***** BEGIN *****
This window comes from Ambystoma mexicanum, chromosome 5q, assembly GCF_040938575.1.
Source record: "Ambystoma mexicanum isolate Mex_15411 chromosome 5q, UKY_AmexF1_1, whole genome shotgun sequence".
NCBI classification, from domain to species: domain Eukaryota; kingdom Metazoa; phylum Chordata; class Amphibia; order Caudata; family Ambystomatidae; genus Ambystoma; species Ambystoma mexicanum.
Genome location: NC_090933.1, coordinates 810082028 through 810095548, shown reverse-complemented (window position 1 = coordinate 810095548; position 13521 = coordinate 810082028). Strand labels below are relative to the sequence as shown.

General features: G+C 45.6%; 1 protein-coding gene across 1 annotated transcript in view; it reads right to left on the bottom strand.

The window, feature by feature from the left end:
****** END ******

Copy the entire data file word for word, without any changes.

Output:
This window comes from Ambystoma mexicanum, chromosome 5q, assembly GCF_040938575.1.
Source record: "Ambystoma mexicanum isolate Mex_15411 chromosome 5q, UKY_AmexF1_1, whole genome shotgun sequence".
NCBI classification, from domain to species: domain Eukaryota; kingdom Metazoa; phylum Chordata; class Amphibia; order Caudata; family Ambystomatidae; genus Ambystoma; species Ambystoma mexicanum.
Genome location: NC_090933.1, coordinates 810082028 through 810095548, shown reverse-complemented (window position 1 = coordinate 810095548; position 13521 = coordinate 810082028). Strand labels below are relative to the sequence as shown.

General features: G+C 45.6%; 1 protein-coding gene across 1 annotated transcript in view; it reads right to left on the bottom strand.

The window, feature by feature from the left end: